Hybrid Cloud Management Challenges
The benefits of the cloud—reduced costs, greater IT flexibility, and more—are well-established. But now many organizations are moving to hybrid cloud management platforms. While hybrid clouds do offer a greater level of flexibility, control and security, they can also be enormously complex to manage. Recognizing the need to bring consistency and simplify operations of all on-prem and cloud landscapes, service management, monitoring, security and operations tool vendors have accelerated their efforts to update their products with features that can to greater degree minimize these challenges.
Here’s a closer look at five of the biggest hybrid cloud management challenges—and what your organization can do to overcome them.
1. Integration: Integrating private and public clouds so they behave and operate as a cohesive entity is one of the biggest hybrid cloud management obstacles. Recognizing that not all applications or systems and their dependencies will end up residing in the cloud and/or On-Premises environments, understanding the patterns and tools required to move processes can be a daunting challenge for even the most seasoned cloud technicians. Adding to this complexity is the integration of legacy systems with cloud computing. Creating the infrastructure to manage this integration is far easier said than done, especially if hundreds of applications are involved.
2. Management and Monitoring: Most public cloud providers have native management and monitoring tools. Some of these are available through external facing API services. However, these need to be integrated with on-premises existing monitoring and management tools. Since customers do not want two run their environments with two set of tools, vendors of these on-premises tools are now feverishly striving to integrate public cloud providers into their products. However, integrating public cloud services into existing support procedures requires serious effort and expertise.
3. Network Design: Network latency and one of the primary factors when deciding how a system is optimized to run in hybrid cloud. An efficient hybrid cloud model must have excellent network design. Organizations need to account for various factors such as network bandwidth, management between public and private clouds, the impact of location on HQ and branch networks, the network requirements for each individual application, the security requirements of different types of data, Data Leakage Prevention and numerous other factors. Different sets of applications also need to operate in different parts of your cloud environment. Understanding the scalability requirements of each application will influence your network and infrastructure design. Finally, you must understand the limitations of public clouds when it comes to networking and then develop strategies to work around this.
4. Security and Compliance: The threat of a data breach or loss is possibly the most serious challenge when it comes to managing a hybrid cloud environment. The transfer of sensitive data needs to be strictly controlled via policies and procedure, together with network security. Existing security controls such as identity and access management need to be seamlessly expended in both private and public clouds. This can be done by replicating controls in both clouds, or by using a single identity management service for both public and private clouds.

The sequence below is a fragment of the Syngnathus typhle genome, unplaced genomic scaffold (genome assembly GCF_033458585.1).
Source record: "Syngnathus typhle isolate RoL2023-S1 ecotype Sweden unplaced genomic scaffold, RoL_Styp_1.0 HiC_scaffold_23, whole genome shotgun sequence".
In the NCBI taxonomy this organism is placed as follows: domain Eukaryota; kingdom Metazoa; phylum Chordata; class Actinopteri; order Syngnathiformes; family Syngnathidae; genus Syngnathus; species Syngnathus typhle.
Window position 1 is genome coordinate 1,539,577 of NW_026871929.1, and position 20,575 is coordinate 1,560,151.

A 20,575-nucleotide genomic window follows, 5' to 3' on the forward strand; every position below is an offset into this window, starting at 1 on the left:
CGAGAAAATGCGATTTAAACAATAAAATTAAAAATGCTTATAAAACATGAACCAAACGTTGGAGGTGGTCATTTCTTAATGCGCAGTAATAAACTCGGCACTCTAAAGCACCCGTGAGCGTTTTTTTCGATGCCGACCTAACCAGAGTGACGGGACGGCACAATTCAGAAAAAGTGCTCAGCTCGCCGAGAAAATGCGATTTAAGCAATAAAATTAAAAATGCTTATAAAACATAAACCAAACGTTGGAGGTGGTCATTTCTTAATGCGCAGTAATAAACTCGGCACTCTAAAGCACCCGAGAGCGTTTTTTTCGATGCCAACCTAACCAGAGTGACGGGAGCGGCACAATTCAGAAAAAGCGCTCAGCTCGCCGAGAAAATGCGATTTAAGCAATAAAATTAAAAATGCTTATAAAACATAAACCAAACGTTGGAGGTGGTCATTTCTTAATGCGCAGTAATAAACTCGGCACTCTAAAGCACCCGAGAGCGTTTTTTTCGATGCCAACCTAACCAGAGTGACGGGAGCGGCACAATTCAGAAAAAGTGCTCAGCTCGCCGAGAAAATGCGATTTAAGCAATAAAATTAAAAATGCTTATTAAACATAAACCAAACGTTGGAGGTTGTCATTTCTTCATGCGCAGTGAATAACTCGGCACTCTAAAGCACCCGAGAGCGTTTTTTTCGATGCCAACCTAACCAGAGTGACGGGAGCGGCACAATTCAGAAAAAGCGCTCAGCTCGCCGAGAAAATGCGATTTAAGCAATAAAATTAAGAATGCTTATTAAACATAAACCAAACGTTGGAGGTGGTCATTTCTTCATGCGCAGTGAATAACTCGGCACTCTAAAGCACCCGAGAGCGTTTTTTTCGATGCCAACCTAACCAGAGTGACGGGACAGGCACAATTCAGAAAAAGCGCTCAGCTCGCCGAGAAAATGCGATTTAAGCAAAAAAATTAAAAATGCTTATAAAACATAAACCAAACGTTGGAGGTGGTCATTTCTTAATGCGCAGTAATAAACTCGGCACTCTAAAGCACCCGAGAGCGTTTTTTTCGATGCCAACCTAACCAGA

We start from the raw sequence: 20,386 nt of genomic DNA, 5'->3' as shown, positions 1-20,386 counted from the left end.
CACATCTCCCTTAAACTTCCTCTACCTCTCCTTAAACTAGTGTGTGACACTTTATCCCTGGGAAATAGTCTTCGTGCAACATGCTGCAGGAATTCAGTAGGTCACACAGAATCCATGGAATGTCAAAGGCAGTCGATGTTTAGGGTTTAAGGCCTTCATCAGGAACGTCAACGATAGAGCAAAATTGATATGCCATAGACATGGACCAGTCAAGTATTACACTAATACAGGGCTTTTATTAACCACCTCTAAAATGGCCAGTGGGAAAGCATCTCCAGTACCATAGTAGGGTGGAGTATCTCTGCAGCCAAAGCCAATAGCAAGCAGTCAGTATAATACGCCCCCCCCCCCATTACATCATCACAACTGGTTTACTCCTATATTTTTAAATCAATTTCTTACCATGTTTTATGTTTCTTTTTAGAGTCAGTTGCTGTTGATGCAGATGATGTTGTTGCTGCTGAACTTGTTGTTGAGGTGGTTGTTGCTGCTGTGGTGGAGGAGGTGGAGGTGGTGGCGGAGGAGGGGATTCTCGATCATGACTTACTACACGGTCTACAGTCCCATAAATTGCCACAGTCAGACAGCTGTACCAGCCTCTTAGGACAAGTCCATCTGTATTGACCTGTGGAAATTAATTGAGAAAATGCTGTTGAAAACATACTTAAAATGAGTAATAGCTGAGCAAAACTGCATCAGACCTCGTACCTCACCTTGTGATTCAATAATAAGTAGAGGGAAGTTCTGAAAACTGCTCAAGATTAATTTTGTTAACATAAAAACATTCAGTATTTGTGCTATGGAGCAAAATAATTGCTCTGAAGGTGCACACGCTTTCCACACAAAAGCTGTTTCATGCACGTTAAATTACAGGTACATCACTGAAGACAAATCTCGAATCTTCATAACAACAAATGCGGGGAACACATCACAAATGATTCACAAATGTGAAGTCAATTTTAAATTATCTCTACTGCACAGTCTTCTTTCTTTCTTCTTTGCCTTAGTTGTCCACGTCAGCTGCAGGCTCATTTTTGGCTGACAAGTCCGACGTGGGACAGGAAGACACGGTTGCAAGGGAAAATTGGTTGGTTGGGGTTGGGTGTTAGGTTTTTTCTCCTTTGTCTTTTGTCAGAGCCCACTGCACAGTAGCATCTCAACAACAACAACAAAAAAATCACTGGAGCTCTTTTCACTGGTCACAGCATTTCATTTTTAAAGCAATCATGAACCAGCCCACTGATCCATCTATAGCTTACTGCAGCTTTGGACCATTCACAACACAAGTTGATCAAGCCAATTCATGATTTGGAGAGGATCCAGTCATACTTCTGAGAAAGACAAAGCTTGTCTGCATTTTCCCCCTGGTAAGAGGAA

Ensuring compliance with government regulatory bodies and industry standards on the handling of sensitive data, such as the General Data Protection Regulation (GDPR) and the Protection of Personal Information (POPI) Act, is another critical consideration for hybrid cloud adoption. Establishing comprehensive compliance in one cloud is difficult enough, but hybrid clouds introduce additional complexities. To ensure compliance, the components of a hybrid cloud model should be evaluated as completely separate environments, as well as a holistic environment. It’s also important to note that both security and compliance should be an early consideration in the implementation process, as adopting them at a later stage could prove disastrous, not to mention expensive.
5. Hybrid Governance: A governance structure needs to frame important considerations when dealing with cloud network access, on-demand services, resource pooling, and rapid elasticity. Start by putting in place practices to govern task automation. It’s also important to develop communication and training methods to effectively inform employees and other users.
The good news is that a variety of tools can be used to make hybrid cloud management easier.
For Instance, a cloud management tool with native cloud APIs can function as a single pane of glass across all your providers, making infrastructure truly hybrid.
These tools and platforms can also help your organization better monitor activity, analyze utilization, and manage SLAs across departments and cloud platforms. At the end of the day, the right tools can help turn your cloud management obstacles into amazing business opportunities.
By Fahim Khan